Since R’s birthday fell on a weekday, we decided to celebrate with dinner on the weekend instead. He had been eying two recipes from a copy of La Cucina Italiana that he had borrowed from D. D and I braved the wilds of Berkeley Bowl on a Sunday to buy pork tenderloin and other necessary ingredients, and picked up a couple of cases of wine while we were both there to consider the choices (though D chooses a bunch – some have turned up that I didn’t see – great choices, of course!). Brought them home in our little red wagon 🙂
So, the recipes were pork medallions – pork tenderloin loin cut into 3cm lengths – marinated for a couple of hours in sage, red peppercorns, rosemary, one sliced shallot, and brandy (!) [pack ’em in tight – use less brandy], and cooked in butter (supposed to be clarified). We used the freshly bought 1 lb tenderloin, plus the fat center half of another that had been in the freezer since 2012 and had looked to us like not enough. (Cooked the ends next day.) Separately, small shallots are cooked in olive oil to cover, very slowly (75-80 degrees C) for 40 minutes and left to cool in the oil; and a strawberry compote is cooked, starting with the sliced shallot removed from the marinade solids after the marinade is drained; butter, and half the drained marinade are added, and cooked 5 minutes.
Did I mention this was the May edition of LCI? Well, the soup R wanted included asparagus and fava beans, so that makes it clear it was really supposed to be a spring dinner. Remarkably enough, we found favas at the Bowl, and California ones at that, in good condition. Substituted “sea beans” – salty little stalks just a couple mm thick – for the “barba di frate,” and frozen peas for freshly shelled ones. Finely diced celery (small stalk), carrot (small, peeled), and a cipolla, are cooked in 2 Tbsp olive oil for a few minutes, 75 g each of orzo and farro are added and cooked for a minute, a liter of pre-heated stock (they use veggie, we had only chicken, but it was good) and cooked for 30 minutes. Favas were shelled, then immersed in boiling water (supposed to be the asparagus water) 1 minute and peeled. Finally a pesto was made with basil, pine nuts, oil, and grana padano. Finalizing details here (sea beans?!? barba di frate?) on 17 Dec, so I don’t remember whom to credit with all this work, but it was not I. It was a terrific “soup” even though it didn’t look like a soup – which the photo with the recipe did. R had some idea what was incorrect about the recipe, which I don’t remember, but it was really good food in any case.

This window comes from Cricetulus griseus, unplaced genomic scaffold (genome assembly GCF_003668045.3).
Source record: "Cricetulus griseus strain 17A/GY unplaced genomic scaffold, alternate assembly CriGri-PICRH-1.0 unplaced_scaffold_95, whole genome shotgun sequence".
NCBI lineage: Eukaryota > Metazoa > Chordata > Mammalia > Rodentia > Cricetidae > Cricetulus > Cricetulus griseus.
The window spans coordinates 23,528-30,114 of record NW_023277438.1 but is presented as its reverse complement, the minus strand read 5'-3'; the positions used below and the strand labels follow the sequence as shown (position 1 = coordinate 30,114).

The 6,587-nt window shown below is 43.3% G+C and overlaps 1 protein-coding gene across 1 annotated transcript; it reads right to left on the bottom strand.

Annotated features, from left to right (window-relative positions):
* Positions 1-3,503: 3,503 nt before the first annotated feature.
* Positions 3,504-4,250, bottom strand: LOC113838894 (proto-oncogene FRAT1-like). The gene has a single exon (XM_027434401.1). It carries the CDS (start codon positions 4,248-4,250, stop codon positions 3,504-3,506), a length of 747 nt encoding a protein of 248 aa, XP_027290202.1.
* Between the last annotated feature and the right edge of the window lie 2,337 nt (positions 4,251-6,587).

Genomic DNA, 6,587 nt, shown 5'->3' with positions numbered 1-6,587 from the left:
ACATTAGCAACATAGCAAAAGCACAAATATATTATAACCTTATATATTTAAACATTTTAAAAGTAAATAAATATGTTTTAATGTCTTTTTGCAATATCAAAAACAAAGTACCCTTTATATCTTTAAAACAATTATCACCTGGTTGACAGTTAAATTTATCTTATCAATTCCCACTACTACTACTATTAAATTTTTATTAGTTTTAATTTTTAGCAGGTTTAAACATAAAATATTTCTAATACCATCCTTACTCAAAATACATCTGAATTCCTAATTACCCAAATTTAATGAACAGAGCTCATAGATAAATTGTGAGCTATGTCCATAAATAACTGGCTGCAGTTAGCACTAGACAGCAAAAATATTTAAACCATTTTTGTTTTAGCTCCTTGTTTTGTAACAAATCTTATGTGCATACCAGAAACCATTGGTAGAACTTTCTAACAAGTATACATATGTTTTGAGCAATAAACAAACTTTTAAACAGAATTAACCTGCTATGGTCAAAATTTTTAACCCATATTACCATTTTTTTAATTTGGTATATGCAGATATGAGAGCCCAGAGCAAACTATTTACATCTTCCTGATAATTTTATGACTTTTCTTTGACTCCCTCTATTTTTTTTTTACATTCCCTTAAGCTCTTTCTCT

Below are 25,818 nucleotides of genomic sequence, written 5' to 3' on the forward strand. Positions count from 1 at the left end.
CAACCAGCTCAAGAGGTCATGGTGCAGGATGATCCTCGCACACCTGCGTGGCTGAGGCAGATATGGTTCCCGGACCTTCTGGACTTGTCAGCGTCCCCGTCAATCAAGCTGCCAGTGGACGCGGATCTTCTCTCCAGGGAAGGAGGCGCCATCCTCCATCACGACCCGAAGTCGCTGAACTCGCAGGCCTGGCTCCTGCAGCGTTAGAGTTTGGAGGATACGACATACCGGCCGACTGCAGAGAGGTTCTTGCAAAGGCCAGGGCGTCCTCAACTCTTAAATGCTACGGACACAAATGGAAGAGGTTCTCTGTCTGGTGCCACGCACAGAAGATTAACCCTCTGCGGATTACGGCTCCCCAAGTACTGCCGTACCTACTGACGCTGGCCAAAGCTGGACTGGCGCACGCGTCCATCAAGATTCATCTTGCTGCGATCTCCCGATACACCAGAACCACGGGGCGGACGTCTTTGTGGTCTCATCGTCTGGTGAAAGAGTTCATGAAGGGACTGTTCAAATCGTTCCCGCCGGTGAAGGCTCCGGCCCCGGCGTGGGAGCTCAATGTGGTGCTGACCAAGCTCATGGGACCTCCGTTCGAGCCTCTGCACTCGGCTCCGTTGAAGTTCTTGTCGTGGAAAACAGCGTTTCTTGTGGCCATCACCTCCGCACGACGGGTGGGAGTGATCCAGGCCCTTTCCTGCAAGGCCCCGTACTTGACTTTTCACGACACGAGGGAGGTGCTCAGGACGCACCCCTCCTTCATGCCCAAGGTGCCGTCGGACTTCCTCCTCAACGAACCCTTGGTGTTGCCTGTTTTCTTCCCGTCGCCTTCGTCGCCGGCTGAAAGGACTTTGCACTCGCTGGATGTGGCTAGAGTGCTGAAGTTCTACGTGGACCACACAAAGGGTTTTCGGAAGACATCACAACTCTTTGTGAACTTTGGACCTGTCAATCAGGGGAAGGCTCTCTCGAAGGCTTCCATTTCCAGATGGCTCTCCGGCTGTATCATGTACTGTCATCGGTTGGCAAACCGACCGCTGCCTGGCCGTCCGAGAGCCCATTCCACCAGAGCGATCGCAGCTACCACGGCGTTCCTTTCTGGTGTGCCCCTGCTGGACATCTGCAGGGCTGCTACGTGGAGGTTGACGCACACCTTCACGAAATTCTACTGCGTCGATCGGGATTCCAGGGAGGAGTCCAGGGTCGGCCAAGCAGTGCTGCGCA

D offered R a choice of three wines – two we’d bought that morning, and Acorn’s “Medley,” which he chose. I didn’t think it turned out to be the best match for this meal, but it’s a lovely wine. We had an excellent Eric Stauffenegger import – a Cotes de Gascogne Haut de Marin – for cooking wine and with the soup (after a bit of leftover white from lunch: a Verdejo called Duquesa).
The decoration was amazingly interesting and intricate.
Writing this on the 1st of December, and don’t have notes about the sandwich, unfortunately. It was a panino b/c we were making bread in time for dinner, and we were already out, so needed to fill in just for lunch. Brussels sprouts, no doubt boiled, then heated in butter, with salt and pepper. I reminded D of this wine that I remembered only from writing down that when we went to the Bowl, we should get more of it. I was right 🙂